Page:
Bridging Differences: Dr. Manuela Gabriel

Portrait of Manuela Gabriel with Kline Campus Center blurred in the background

Dr. Manuela Gabriel describes herself as a “bridge-maker” since birth. The daughter of an Egyptian father and Italian mother, she learned from an early age to navigate between two very different cultures within her family and among friends.

As Bridgewater’s new Associate Dean of Students for Diversity and Inclusion, Gabriel strives to build bridges across the broad range of backgrounds and perspectives within the campus community. Her primary responsibilities include providing vision and direction for inclusive initiatives, strategic programming, policy development as well as diversity, equity and inclusion (DEI) training and engaging with students on issues related to diversity.

“The experience I bring to Bridgewater College definitely started from my birth because I was raised in a biracial, bicultural family,” says Gabriel, who moved to the area from California with her husband, Francisco, and daughter, Isabella. “I have always been involved in different cultures, language traditions and communication styles.”


Born in Egypt, Gabriel moved with her family to Italy when she was 6 years old. A self-described “globetrotter,” Gabriel moved to Québec, Canada, for her undergraduate and master’s degrees. Plans for a short-term study abroad experience in Spain during graduate school turned into a five-year pursuit for her doctorate.

Gabriel earned a Ph.D. in international and intercultural studies from University of Deusto (Spain), an M.A. in intercultural mediation from University of Sherbrooke (Canada) and a B.A. in modern languages from Bishop’s University (Canada). Licensed as a qualified administrator to use the Intercultural Development Inventory, Gabriel speaks four languages: English, French, Italian and Spanish. She also can understand and speak a little Arabic—her father’s first language.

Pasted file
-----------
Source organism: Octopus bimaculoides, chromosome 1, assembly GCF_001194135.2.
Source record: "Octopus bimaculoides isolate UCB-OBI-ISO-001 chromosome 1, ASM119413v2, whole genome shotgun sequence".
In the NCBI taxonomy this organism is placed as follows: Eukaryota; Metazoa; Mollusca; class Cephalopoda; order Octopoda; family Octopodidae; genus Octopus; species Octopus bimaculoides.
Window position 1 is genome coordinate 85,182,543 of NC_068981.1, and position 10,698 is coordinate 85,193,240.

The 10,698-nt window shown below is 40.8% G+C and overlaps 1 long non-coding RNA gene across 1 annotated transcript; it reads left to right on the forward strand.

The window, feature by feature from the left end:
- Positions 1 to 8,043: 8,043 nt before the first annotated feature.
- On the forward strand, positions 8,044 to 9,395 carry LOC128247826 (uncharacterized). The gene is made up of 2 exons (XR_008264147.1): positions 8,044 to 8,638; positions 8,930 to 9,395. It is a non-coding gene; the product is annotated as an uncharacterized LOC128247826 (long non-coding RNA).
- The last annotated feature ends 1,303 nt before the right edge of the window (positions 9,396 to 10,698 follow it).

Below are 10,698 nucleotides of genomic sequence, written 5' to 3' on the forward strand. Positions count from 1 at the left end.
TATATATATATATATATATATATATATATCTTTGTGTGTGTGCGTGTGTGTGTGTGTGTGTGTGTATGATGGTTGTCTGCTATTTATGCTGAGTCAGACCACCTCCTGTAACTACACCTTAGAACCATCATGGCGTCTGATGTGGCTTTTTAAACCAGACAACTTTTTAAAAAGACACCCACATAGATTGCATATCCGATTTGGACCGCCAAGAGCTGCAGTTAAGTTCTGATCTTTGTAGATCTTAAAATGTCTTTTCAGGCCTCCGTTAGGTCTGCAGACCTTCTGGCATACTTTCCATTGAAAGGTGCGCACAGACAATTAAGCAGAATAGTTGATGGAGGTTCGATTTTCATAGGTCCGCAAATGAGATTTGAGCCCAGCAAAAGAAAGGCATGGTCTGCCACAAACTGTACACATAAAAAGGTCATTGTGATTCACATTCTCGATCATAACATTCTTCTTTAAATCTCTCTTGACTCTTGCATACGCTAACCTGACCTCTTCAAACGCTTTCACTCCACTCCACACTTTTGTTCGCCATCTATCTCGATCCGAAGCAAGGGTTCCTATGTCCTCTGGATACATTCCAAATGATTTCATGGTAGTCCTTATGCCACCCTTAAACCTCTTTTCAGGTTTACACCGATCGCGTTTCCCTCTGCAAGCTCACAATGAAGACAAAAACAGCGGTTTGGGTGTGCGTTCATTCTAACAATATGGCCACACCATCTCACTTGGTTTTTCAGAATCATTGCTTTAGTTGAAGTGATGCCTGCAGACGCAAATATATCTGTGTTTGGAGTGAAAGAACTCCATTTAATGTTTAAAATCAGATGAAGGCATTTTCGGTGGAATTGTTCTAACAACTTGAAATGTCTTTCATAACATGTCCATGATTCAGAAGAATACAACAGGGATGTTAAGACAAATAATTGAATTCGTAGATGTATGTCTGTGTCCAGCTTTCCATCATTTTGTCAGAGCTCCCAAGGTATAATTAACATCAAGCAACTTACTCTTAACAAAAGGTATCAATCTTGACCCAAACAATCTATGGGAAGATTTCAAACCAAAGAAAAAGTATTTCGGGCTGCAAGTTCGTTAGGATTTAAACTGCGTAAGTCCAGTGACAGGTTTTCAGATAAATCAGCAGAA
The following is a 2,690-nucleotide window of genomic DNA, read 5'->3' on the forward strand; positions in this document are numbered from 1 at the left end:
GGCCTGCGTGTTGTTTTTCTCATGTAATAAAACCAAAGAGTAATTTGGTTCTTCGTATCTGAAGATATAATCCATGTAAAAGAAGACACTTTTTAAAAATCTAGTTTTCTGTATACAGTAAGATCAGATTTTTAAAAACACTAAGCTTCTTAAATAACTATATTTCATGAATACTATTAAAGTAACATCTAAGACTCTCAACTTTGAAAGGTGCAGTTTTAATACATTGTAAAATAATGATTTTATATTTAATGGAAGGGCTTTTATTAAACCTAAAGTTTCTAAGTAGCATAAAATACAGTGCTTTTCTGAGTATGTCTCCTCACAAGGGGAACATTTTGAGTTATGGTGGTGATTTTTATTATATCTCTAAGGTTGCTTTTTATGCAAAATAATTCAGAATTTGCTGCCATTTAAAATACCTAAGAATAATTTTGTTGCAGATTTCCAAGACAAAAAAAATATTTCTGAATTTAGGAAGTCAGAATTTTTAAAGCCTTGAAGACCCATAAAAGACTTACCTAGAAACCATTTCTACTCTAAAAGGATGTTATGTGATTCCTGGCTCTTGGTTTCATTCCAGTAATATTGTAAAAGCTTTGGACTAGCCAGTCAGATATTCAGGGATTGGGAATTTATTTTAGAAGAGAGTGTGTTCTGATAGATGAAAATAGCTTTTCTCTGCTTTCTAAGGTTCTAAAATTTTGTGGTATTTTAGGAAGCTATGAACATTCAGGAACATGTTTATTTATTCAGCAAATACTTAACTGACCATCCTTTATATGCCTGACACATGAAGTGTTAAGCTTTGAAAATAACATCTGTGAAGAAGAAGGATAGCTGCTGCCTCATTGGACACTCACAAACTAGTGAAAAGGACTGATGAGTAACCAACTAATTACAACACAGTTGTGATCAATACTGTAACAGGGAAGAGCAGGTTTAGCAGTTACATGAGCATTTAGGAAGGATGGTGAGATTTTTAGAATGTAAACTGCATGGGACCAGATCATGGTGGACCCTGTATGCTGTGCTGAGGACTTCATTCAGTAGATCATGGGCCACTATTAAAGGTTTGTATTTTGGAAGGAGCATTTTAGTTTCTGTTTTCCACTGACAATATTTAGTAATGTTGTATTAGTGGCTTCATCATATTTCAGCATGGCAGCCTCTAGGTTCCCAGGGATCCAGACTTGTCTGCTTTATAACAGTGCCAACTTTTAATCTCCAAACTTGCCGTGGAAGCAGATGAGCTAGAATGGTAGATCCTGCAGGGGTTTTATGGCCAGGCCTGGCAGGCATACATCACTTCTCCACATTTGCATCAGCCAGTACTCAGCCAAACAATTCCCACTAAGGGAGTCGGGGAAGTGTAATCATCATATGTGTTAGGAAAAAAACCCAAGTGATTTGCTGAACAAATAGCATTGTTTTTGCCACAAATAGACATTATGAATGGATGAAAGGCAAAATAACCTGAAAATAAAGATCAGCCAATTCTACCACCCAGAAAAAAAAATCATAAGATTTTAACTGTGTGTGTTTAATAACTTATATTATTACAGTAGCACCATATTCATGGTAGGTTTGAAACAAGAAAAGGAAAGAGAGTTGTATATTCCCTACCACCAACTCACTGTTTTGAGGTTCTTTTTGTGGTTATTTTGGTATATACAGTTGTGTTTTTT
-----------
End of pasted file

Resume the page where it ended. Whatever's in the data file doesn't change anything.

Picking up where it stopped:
Always interested in understanding how people from different cultures and backgrounds work together and how to interact successfully with those from different cultures, Gabriel is actively involved in research on DEI best practices and innovative strategies. She was drawn to Bridgewater’s small, close-knit community.

“I believe I can really make a difference here, and actually see the direct impact of DEI work by enhancing a culture of equity and inclusion that will prepare our students with the necessary skills they will need to be leaders in our global society,” Gabriel says.


Gabriel’s background helped cultivate her experience in diversity and inclusion issues. Growing up, she recalls people frequently asking about her family’s life: what languages they spoke at home, their values or what kind of foods they ate. She is passionate about helping people from different backgrounds better understand each other through the development of intercultural competence to be able to shift cultural perspectives and gain skills in how to appropriately adapt to cultural differences and commonalities.

“In order to work effectively and communicate with people from different cultures, we need intercultural skills to help us understand each other, have empathy for one another and adapt ourselves to different situations and different ways of doing things,” Gabriel says.

A unique qualification Gabriel brings to the role is a deep understanding of the role DEI plays in student retention. Research shows that students are more likely to stay enrolled at institutions and persist to graduation when they feel a sense of belonging.